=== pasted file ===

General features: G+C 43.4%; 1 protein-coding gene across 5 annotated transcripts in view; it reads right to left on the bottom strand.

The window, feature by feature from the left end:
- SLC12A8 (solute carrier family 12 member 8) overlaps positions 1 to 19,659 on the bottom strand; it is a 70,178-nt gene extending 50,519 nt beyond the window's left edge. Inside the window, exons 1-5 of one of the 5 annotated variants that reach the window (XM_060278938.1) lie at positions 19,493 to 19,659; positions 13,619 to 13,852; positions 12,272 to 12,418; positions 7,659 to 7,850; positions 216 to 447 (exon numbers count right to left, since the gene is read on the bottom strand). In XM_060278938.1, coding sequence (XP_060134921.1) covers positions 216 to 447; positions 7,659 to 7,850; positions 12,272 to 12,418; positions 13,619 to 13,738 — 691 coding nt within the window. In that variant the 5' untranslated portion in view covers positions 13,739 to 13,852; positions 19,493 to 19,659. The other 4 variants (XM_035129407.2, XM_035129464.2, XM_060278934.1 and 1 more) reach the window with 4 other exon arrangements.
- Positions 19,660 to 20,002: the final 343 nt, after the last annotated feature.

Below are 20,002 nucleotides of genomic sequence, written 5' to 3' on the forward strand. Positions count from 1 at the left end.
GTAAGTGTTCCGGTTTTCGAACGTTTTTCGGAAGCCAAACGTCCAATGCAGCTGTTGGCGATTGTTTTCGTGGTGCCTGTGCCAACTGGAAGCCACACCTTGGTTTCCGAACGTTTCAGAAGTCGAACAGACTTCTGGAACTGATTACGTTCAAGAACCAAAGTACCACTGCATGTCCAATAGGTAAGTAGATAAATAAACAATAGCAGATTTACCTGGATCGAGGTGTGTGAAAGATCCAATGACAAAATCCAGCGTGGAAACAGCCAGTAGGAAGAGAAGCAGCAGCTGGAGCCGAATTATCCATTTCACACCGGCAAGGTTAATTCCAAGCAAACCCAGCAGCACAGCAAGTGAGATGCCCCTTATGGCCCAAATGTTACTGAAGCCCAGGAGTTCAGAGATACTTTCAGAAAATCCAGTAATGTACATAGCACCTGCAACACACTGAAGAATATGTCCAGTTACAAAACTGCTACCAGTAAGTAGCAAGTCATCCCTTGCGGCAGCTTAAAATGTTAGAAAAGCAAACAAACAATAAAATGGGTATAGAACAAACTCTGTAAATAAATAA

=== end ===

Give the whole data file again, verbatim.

General features: G+C 43.4%; 1 protein-coding gene across 5 annotated transcripts in view; it reads right to left on the bottom strand.

The window, feature by feature from the left end:
- SLC12A8 (solute carrier family 12 member 8) overlaps positions 1 to 19,659 on the bottom strand; it is a 70,178-nt gene extending 50,519 nt beyond the window's left edge. Inside the window, exons 1-5 of one of the 5 annotated variants that reach the window (XM_060278938.1) lie at positions 19,493 to 19,659; positions 13,619 to 13,852; positions 12,272 to 12,418; positions 7,659 to 7,850; positions 216 to 447 (exon numbers count right to left, since the gene is read on the bottom strand). In XM_060278938.1, coding sequence (XP_060134921.1) covers positions 216 to 447; positions 7,659 to 7,850; positions 12,272 to 12,418; positions 13,619 to 13,738 — 691 coding nt within the window. In that variant the 5' untranslated portion in view covers positions 13,739 to 13,852; positions 19,493 to 19,659. The other 4 variants (XM_035129407.2, XM_035129464.2, XM_060278934.1 and 1 more) reach the window with 4 other exon arrangements.
- Positions 19,660 to 20,002: the final 343 nt, after the last annotated feature.

Below are 20,002 nucleotides of genomic sequence, written 5' to 3' on the forward strand. Positions count from 1 at the left end.
GTAAGTGTTCCGGTTTTCGAACGTTTTTCGGAAGCCAAACGTCCAATGCAGCTGTTGGCGATTGTTTTCGTGGTGCCTGTGCCAACTGGAAGCCACACCTTGGTTTCCGAACGTTTCAGAAGTCGAACAGACTTCTGGAACTGATTACGTTCAAGAACCAAAGTACCACTGCATGTCCAATAGGTAAGTAGATAAATAAACAATAGCAGATTTACCTGGATCGAGGTGTGTGAAAGATCCAATGACAAAATCCAGCGTGGAAACAGCCAGTAGGAAGAGAAGCAGCAGCTGGAGCCGAATTATCCATTTCACACCGGCAAGGTTAATTCCAAGCAAACCCAGCAGCACAGCAAGTGAGATGCCCCTTATGGCCCAAATGTTACTGAAGCCCAGGAGTTCAGAGATACTTTCAGAAAATCCAGTAATGTACATAGCACCTGCAACACACTGAAGAATATGTCCAGTTACAAAACTGCTACCAGTAAGTAGCAAGTCATCCCTTGCGGCAGCTTAAAATGTTAGAAAAGCAAACAAACAATAAAATGGGTATAGAACAAACTCTGTAAATAAATAA